Tony Makara, re: "Many on the religious right in America are locked into the rapture-culture. They would prefer to see the men in power that would hasten armageddon."

SOME on the religious right are locked into the rapture culture. MOST are not. I wouldn't worry about this. Those flakes are in an extreme minority. The very fact that a major religious right icon like Pat Robertson has endorsed Giulianni is proof in and of itself that there is no "there" there.

Solange Miller

The demographic winter is here.

Aging workforce in the US.
geocities(dot)com/demographic_crash

Website with good information on the subject.
Welcome.

Have a nice day.

Sincerely,
Solange Miller

Jonathan Powell

Doesn't the Declaration of Independence say that GOD created all men equal?

No, actually it says:

"We hold these truths to be self-evident, that all men are created equal,"

and goes on to say that:

"they are endowed by their Creator with certain unalienable Rights, that among these are Life, Liberty and the pursuit of Happiness."

One could interpret "Creator" as the Christian "God", but it's hardly self-evident.

The only reference to "God" refers to Nature's God, which again is open to interpretation.

When you think about it, it's striking how economical the Founders were with the term "God" (I believe the word does not appear anywhere in the Constitution) or theological terms in general. Can you imagine if these documents were written by folks like Pat Robertson? Every other line would include "God" or "Jesus".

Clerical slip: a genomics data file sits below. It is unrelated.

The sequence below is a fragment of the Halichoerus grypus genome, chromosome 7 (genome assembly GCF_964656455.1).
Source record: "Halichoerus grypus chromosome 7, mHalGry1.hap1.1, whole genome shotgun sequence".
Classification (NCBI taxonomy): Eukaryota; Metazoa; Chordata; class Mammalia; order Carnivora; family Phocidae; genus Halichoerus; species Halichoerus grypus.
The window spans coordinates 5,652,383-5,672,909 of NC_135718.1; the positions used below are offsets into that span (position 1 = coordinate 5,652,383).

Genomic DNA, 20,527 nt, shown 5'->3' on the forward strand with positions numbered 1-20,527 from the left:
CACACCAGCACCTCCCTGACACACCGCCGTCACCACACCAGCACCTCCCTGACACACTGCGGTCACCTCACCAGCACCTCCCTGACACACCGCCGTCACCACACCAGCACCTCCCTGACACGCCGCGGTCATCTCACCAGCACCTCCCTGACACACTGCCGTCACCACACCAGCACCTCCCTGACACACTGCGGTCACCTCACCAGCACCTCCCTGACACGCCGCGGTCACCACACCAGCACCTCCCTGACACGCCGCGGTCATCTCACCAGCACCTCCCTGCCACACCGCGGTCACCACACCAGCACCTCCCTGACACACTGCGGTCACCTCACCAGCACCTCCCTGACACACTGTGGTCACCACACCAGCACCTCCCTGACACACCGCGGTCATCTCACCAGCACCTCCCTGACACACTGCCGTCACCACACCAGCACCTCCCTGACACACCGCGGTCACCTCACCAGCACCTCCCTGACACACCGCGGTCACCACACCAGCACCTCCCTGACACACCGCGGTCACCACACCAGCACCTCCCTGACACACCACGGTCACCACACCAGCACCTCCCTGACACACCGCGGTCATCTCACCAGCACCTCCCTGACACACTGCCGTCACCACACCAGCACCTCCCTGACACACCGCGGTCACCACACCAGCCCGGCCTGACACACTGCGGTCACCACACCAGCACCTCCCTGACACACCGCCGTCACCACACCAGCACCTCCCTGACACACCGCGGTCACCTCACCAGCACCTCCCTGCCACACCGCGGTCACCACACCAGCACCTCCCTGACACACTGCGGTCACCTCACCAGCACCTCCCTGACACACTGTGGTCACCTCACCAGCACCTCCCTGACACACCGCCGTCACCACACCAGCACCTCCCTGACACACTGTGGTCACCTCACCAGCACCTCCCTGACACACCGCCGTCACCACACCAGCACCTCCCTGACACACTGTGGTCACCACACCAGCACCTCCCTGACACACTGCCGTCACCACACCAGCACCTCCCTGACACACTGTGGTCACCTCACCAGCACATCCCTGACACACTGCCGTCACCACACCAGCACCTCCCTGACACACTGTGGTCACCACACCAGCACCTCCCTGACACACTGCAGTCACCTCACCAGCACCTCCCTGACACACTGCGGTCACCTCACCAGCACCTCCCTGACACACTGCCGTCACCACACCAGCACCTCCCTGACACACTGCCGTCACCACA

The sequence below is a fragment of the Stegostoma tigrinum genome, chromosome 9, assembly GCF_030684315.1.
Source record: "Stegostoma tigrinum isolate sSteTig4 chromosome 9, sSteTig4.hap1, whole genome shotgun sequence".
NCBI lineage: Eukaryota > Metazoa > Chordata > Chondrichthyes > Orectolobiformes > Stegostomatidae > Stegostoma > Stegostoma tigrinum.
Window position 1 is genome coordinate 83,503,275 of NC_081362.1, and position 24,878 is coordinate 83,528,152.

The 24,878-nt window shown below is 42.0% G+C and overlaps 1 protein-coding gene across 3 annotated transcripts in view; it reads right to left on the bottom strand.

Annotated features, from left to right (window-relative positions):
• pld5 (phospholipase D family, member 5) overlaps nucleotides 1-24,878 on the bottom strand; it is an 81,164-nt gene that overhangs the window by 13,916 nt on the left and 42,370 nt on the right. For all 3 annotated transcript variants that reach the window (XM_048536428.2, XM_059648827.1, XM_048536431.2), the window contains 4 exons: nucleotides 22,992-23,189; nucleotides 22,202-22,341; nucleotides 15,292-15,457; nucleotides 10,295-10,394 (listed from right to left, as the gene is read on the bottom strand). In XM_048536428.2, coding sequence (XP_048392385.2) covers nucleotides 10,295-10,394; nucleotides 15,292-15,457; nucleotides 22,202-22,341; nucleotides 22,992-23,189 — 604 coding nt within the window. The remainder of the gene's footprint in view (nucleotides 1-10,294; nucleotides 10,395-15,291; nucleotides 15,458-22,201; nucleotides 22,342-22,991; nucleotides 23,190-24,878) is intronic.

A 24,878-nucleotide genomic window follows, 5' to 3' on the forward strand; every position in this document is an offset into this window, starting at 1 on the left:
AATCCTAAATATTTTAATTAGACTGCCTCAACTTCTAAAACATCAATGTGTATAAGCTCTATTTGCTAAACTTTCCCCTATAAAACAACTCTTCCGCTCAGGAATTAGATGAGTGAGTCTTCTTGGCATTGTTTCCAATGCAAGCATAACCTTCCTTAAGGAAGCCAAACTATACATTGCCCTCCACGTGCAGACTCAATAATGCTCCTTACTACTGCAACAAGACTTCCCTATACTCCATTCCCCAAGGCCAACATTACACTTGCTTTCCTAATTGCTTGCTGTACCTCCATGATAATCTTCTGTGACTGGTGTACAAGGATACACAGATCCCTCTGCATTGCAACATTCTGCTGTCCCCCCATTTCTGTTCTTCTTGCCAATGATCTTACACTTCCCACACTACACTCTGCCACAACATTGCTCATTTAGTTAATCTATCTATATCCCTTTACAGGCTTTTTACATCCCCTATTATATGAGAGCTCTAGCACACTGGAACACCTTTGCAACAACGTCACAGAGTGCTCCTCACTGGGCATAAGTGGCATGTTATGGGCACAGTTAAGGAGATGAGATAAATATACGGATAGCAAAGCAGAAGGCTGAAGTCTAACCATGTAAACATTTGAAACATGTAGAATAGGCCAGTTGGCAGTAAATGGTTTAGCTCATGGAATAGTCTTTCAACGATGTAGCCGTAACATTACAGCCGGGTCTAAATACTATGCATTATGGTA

Also, you have to remember that when America was founded the whole world was much more religious. Compared to Britain in 1776 America was strikingly secular.

atheling

Jonathan Powell: You're quibbling:

"One could interpret "Creator" as the Christian "God", but it's hardly self-evident."

Indeed? Who do you think the "God" of the Founding Fathers was? Krishna? Give me a break! Here are a few clues:

"Under the law of nature, all men are born free, every one comes into the world with a right to his own person, which includes the liberty of moving and using it at his own will. This is what is called personal liberty, and is given him by the Author of nature, because necessary for his own sustenance." --Thomas Jefferson: Legal Argument, 1770. FE 1:376

"Can the liberties of a nation be thought secure when we have removed their only firm basis, a conviction in the minds of the people that these liberties are of the gift of God? That they are not to be violated but with His wrath?" --Thomas Jefferson: Notes on Virginia Q.XVIII, 1782. ME 2:227

"The God who gave us life gave us liberty at the same time; the hand of force may destroy, but cannot disjoin them." --Thomas Jefferson: Rights of British America, 1774. ME 1:211, Papers 1:135

"Our Saviour... has taught us to judge the tree by its fruit, and to leave motives to Him who can alone see into them." --Thomas Jefferson to Martin Van Buren, 1824. ME 16:55

"The Christian religion, when divested of the rags in which they [the clergy] have enveloped it, and brought to the original purity and simplicity of its benevolent institutor, is a religion of all others most friendly to liberty, science, and the freest expansion of the human mind." --Thomas Jefferson to Moses Robinson, 1801. ME 10:237

I will admit that Jefferson was (rightfully) careful to refrain from excluding the religious freedoms of the Hindu, Muslim, atheist, etc... however you're misled if you think that the Founding Fathers were NOT Christian! That's a lie which is championed by the secularist/atheists of this day.

And your point that Britain was more "religious" than America is strange, since the earliest Americans - the Puritans - left Britain because of its increasing "godlessness" and they wanted to practice their religion without interference.

atheling

Furthermore:

"The evidence of [the] natural right [of expatriation], like that of our right to life, liberty, the use of our faculties, the pursuit of happiness, is not left to the feeble and sophistical investigations of reason, but is impressed on the sense of every man. We do not claim these under the charters of kings or legislators, but under the King of Kings." --Thomas Jefferson to John Manners, 1817. ME 15:124